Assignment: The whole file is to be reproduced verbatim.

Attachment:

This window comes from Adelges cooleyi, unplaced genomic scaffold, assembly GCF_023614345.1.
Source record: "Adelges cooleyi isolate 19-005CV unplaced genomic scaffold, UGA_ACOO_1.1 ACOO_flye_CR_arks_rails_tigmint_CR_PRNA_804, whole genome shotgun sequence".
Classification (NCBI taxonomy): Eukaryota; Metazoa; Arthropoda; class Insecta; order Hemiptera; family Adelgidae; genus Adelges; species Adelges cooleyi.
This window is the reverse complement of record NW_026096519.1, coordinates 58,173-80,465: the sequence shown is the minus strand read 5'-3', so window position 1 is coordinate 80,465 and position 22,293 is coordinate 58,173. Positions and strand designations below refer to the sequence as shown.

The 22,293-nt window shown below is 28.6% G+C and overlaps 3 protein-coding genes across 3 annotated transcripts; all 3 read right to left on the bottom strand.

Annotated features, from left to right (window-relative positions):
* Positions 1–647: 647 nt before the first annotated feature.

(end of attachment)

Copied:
This window comes from Adelges cooleyi, unplaced genomic scaffold, assembly GCF_023614345.1.
Source record: "Adelges cooleyi isolate 19-005CV unplaced genomic scaffold, UGA_ACOO_1.1 ACOO_flye_CR_arks_rails_tigmint_CR_PRNA_804, whole genome shotgun sequence".
Classification (NCBI taxonomy): Eukaryota; Metazoa; Arthropoda; class Insecta; order Hemiptera; family Adelgidae; genus Adelges; species Adelges cooleyi.
This window is the reverse complement of record NW_026096519.1, coordinates 58,173-80,465: the sequence shown is the minus strand read 5'-3', so window position 1 is coordinate 80,465 and position 22,293 is coordinate 58,173. Positions and strand designations below refer to the sequence as shown.

The 22,293-nt window shown below is 28.6% G+C and overlaps 3 protein-coding genes across 3 annotated transcripts; all 3 read right to left on the bottom strand.

Annotated features, from left to right (window-relative positions):
* Positions 1–647: 647 nt before the first annotated feature.